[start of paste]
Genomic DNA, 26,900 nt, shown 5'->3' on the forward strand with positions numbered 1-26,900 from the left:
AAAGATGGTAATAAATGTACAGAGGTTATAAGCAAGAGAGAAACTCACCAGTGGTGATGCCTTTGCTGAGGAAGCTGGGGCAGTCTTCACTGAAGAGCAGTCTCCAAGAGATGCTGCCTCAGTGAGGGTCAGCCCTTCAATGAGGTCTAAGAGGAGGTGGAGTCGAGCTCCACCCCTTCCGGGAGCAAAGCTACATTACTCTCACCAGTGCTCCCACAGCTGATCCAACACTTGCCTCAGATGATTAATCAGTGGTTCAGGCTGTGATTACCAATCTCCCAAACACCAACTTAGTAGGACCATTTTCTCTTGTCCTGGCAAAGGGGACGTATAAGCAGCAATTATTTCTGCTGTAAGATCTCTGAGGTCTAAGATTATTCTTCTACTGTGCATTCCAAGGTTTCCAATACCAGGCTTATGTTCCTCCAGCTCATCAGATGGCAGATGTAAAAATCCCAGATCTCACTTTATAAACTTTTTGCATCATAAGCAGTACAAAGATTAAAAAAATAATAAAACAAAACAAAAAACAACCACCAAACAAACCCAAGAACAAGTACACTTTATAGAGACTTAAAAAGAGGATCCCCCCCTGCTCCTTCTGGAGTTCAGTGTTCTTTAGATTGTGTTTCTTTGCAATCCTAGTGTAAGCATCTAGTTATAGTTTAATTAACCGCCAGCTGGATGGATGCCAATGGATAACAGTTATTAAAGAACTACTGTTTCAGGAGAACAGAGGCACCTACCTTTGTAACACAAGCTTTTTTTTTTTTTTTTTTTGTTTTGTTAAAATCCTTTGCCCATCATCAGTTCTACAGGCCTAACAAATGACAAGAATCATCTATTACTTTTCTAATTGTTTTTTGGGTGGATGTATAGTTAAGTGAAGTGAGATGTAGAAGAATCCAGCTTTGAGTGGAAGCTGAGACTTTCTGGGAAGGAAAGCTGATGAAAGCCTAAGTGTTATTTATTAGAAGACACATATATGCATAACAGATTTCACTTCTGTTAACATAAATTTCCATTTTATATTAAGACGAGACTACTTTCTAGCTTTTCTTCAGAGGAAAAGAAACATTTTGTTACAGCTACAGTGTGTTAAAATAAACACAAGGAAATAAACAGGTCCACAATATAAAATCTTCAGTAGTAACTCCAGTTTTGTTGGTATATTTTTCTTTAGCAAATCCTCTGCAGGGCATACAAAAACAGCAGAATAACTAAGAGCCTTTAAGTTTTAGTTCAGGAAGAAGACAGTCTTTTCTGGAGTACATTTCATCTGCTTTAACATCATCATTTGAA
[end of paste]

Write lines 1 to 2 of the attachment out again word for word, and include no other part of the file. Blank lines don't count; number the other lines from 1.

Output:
Genomic DNA, 26,900 nt, shown 5'->3' on the forward strand with positions numbered 1-26,900 from the left:
AAAGATGGTAATAAATGTACAGAGGTTATAAGCAAGAGAGAAACTCACCAGTGGTGATGCCTTTGCTGAGGAAGCTGGGGCAGTCTTCACTGAAGAGCAGTCTCCAAGAGATGCTGCCTCAGTGAGGGTCAGCCCTTCAATGAGGTCTAAGAGGAGGTGGAGTCGAGCTCCACCCCTTCCGGGAGCAAAGCTACATTACTCTCACCAGTGCTCCCACAGCTGATCCAACACTTGCCTCAGATGATTAATCAGTGGTTCAGGCTGTGATTACCAATCTCCCAAACACCAACTTAGTAGGACCATTTTCTCTTGTCCTGGCAAAGGGGACGTATAAGCAGCAATTATTTCTGCTGTAAGATCTCTGAGGTCTAAGATTATTCTTCTACTGTGCATTCCAAGGTTTCCAATACCAGGCTTATGTTCCTCCAGCTCATCAGATGGCAGATGTAAAAATCCCAGATCTCACTTTATAAACTTTTTGCATCATAAGCAGTACAAAGATTAAAAAAATAATAAAACAAAACAAAAAACAACCACCAAACAAACCCAAGAACAAGTACACTTTATAGAGACTTAAAAAGAGGATCCCCCCCTGCTCCTTCTGGAGTTCAGTGTTCTTTAGATTGTGTTTCTTTGCAATCCTAGTGTAAGCATCTAGTTATAGTTTAATTAACCGCCAGCTGGATGGATGCCAATGGATAACAGTTATTAAAGAACTACTGTTTCAGGAGAACAGAGGCACCTACCTTTGTAACACAAGCTTTTTTTTTTTTTTTTTTTGTTTTGTTAAAATCCTTTGCCCATCATCAGTTCTACAGGCCTAACAAATGACAAGAATCATCTATTACTTTTCTAATTGTTTTTTGGGTGGATGTATAGTTAAGTGAAGTGAGATGTAGAAGAATCCAGCTTTGAGTGGAAGCTGAGACTTTCTGGGAAGGAAAGCTGATGAAAGCCTAAGTGTTATTTATTAGAAGACACATATATGCATAACAGATTTCACTTCTGTTAACATAAATTTCCATTTTATATTAAGACGAGACTACTTTCTAGCTTTTCTTCAGAGGAAAAGAAACATTTTGTTACAGCTACAGTGTGTTAAAATAAACACAAGGAAATAAACAGGTCCACAATATAAAATCTTCAGTAGTAACTCCAGTTTTGTTGGTATATTTTTCTTTAGCAAATCCTCTGCAGGGCATACAAAAACAGCAGAATAACTAAGAGCCTTTAAGTTTTAGTTCAGGAAGAAGACAGTCTTTTCTGGAGTACATTTCATCTGCTTTAACATCATCATTTGAA